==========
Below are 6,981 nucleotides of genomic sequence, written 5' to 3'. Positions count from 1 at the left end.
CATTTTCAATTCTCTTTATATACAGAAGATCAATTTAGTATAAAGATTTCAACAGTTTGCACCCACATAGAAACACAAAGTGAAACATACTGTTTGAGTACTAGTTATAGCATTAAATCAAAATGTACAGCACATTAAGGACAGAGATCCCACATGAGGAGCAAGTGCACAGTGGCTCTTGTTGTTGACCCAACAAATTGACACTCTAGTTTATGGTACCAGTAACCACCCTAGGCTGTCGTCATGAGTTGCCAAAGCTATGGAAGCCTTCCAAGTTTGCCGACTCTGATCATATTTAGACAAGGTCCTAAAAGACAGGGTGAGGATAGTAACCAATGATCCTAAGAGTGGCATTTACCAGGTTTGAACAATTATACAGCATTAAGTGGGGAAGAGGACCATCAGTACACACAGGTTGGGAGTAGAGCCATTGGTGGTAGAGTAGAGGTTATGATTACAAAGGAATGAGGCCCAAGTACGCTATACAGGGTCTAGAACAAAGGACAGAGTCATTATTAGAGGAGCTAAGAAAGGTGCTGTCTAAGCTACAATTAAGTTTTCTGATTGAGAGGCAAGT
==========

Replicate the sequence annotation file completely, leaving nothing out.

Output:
Below are 6,981 nucleotides of genomic sequence, written 5' to 3'. Positions count from 1 at the left end.
CATTTTCAATTCTCTTTATATACAGAAGATCAATTTAGTATAAAGATTTCAACAGTTTGCACCCACATAGAAACACAAAGTGAAACATACTGTTTGAGTACTAGTTATAGCATTAAATCAAAATGTACAGCACATTAAGGACAGAGATCCCACATGAGGAGCAAGTGCACAGTGGCTCTTGTTGTTGACCCAACAAATTGACACTCTAGTTTATGGTACCAGTAACCACCCTAGGCTGTCGTCATGAGTTGCCAAAGCTATGGAAGCCTTCCAAGTTTGCCGACTCTGATCATATTTAGACAAGGTCCTAAAAGACAGGGTGAGGATAGTAACCAATGATCCTAAGAGTGGCATTTACCAGGTTTGAACAATTATACAGCATTAAGTGGGGAAGAGGACCATCAGTACACACAGGTTGGGAGTAGAGCCATTGGTGGTAGAGTAGAGGTTATGATTACAAAGGAATGAGGCCCAAGTACGCTATACAGGGTCTAGAACAAAGGACAGAGTCATTATTAGAGGAGCTAAGAAAGGTGCTGTCTAAGCTACAATTAAGTTTTCTGATTGAGAGGCAAGT